Linked by Thom Holwerda on Sat 11th May 2013 21:41 UTC
Windows "Windows is indeed slower than other operating systems in many scenarios, and the gap is worsening." That's one way to start an insider explanation of why Windows' performance isn't up to snuff. Written by someone who actually contributes code to the Windows NT kernel, the comment on Hacker News, later deleted but reposted with permission on Marc Bevand's blog, paints a very dreary picture of the state of Windows development. The root issue? Think of how Linux is developed, and you'll know the answer.
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RE[3]: makes sense
by lucas_maximus on Sun 12th May 2013 17:35 UTC in reply to "RE[2]: makes sense"
lucas_maximus
Member since:
2009-08-18

Well this bullshit comes up time and time again, because stuff breaks. How many times has someone's video goes tits up after a kernel upgrade ... and don't give me this "it should be in the kernel" bullshit ... when you are stuck at a command prompt having to use another machine to google the solution it isn't a lot of fun.

Stable API/ABIs are good engineering like it or not.

Edited 2013-05-12 17:36 UTC

Reply Parent Score: 1

RE[4]: makes sense
by Valhalla on Sun 12th May 2013 18:31 in reply to "RE[3]: makes sense"
Valhalla Member since:
2006-01-24

Well this bullshit comes up time and time again, because stuff breaks.

No, this shit comes up time and time again from guys like you and bassbeast who doesn't even run Linux.

How many times has someone's video goes tits up after a kernel upgrade

Yes tell me, how many times? I've used a bleeding edge distro for 5 years, my video drivers (I use NVidia cards) have never caused breakage, only time I had problems with a kernel update which forced me to downgrade was a instability caused by my network driver during a major network driver rewrite.

And this is because I run a bleeding edge distro, Arch (kernel 3.9.2 went into core today), had I been using a stable distro then I would not have been bitten by that bug either.

... and don't give me this "it should be in the kernel" bullshit

What bullshit is that? It works for a goddamn gazillion of hardware drivers, right out of the goddamn box. And unlike Windows which relies on third party drivers, this means that Linux can support all this hardware on ALL the numerous architectures it runs on, which is of course a huge advantage of Linux.

... when you are stuck at a command prompt having to use another machine to google the solution it isn't a lot of fun.

Beats a blue screen of death, see I can play this game of BS too.

Stable API/ABIs are good engineering like it or not.

Yes in a perfect world, in reality there's always a cost like that of poor choices you have to live with in order to ensure backwards compability, the Linux devs went with a middle way, anything inside the kernel can be changed at any time, hence you either put your code in the kernel were it will be maintained against changes, or you do the labour yourself.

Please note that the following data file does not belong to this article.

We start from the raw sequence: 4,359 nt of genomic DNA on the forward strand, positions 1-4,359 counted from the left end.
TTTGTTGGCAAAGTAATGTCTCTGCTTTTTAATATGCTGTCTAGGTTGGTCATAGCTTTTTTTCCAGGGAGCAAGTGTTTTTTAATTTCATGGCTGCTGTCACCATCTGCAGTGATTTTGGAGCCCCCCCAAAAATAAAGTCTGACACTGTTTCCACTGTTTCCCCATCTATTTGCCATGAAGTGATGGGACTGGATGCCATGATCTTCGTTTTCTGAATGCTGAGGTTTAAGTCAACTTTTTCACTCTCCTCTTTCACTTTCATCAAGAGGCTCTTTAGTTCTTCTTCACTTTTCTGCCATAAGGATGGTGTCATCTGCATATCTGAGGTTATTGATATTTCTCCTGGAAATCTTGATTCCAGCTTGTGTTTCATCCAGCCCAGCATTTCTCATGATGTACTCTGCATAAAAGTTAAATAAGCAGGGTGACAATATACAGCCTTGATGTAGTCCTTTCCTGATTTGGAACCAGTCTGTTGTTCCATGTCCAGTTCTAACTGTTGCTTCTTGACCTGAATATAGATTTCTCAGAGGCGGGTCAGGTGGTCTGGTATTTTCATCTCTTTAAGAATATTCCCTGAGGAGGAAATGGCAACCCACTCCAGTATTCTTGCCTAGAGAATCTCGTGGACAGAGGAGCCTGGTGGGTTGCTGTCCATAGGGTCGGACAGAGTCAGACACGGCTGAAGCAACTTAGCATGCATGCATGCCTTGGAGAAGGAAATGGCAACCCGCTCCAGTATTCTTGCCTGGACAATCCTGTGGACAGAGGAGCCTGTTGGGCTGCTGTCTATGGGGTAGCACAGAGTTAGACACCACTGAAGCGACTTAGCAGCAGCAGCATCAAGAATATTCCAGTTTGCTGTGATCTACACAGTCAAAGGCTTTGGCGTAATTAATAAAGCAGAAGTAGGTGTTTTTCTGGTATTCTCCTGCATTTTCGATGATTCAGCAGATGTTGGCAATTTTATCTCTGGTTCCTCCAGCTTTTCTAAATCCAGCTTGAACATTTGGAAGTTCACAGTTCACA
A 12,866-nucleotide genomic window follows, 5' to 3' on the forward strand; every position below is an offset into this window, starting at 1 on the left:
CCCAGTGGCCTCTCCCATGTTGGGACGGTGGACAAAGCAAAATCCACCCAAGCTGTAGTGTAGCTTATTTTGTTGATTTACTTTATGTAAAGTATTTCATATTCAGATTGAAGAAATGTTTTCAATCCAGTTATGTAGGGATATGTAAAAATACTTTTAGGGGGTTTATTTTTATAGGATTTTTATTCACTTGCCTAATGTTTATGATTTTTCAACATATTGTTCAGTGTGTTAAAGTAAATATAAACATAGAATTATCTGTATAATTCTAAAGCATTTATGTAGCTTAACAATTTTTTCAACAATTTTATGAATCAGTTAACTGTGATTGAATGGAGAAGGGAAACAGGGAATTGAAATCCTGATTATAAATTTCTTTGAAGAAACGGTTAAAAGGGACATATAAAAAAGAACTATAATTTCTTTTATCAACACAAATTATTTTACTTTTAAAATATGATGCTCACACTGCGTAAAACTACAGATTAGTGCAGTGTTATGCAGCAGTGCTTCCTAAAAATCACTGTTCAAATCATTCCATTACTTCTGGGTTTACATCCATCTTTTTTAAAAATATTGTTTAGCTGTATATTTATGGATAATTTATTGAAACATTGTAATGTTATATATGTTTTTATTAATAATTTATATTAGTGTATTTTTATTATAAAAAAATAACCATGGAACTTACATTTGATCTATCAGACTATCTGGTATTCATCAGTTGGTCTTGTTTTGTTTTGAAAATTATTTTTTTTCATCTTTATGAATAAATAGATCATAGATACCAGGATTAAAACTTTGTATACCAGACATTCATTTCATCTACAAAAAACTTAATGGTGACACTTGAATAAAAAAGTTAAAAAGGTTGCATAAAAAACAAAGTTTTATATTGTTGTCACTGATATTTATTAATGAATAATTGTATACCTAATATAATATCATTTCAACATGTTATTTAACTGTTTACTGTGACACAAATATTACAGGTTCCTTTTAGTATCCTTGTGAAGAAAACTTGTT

Meanwhile breaking kernel to user space interfaces is a big NO.

Reply Parent Score: 4

RE[5]: makes sense
by lucas_maximus on Sun 12th May 2013 18:45 in reply to "RE[4]: makes sense"
lucas_maximus Member since:
2009-08-18

Except I actually do run Linux. I don't pretend it is perfect and I don't make out that poor decisions are good when they blatantly aren't.

Reply Parent Score: 2

RE[4]: makes sense
by lemur2 on Tue 14th May 2013 11:35 in reply to "RE[3]: makes sense"
lemur2 Member since:
2007-02-17

Well this bullshit comes up time and time again, because stuff breaks. How many times has someone's video goes tits up after a kernel upgrade ... and don't give me this "it should be in the kernel" bullshit ... when you are stuck at a command prompt having to use another machine to google the solution it isn't a lot of fun.

Stable API/ABIs are good engineering like it or not.


Just use the open source drivers ... so use a system with Intel or AMD graphics. "Problem" solved.

Reply Parent Score: 0

RE[5]: makes sense
by Gullible Jones on Wed 15th May 2013 02:59 in reply to "RE[4]: makes sense"
Gullible Jones Member since:
2006-05-23

Umm what?

a) Shelling out for a new computer because of driver regressions is wasteful and stupid. Most people don't have the time, the money, or the desire to do that.

b) The open source drivers routinely suck on lots of hardware, and are also subject to horrible regressions.

c) Again, the performance of open source drivers (particularly 2D performance) tends to be pathetic.

Reply Parent Score: 2

RE[4]: makes sense
by matthekc on Thu 16th May 2013 15:02 in reply to "RE[3]: makes sense"
matthekc Member since:
2006-10-28

I think that when you install a proprietary driver the kernel, Xorg, and that driver should only upgrade in sync when the driver allows.
More specifically what I'm trying to say is if the package for the driver recommends a certain kernel or Xorg that is where those packages stay until an upgraded driver that supports the upgraded kernel and Xorg comes out.
This is a package management issue that could have been fixed ages ago and in fact you can manually lock down these packages and achieve stability.

Reply Parent Score: 1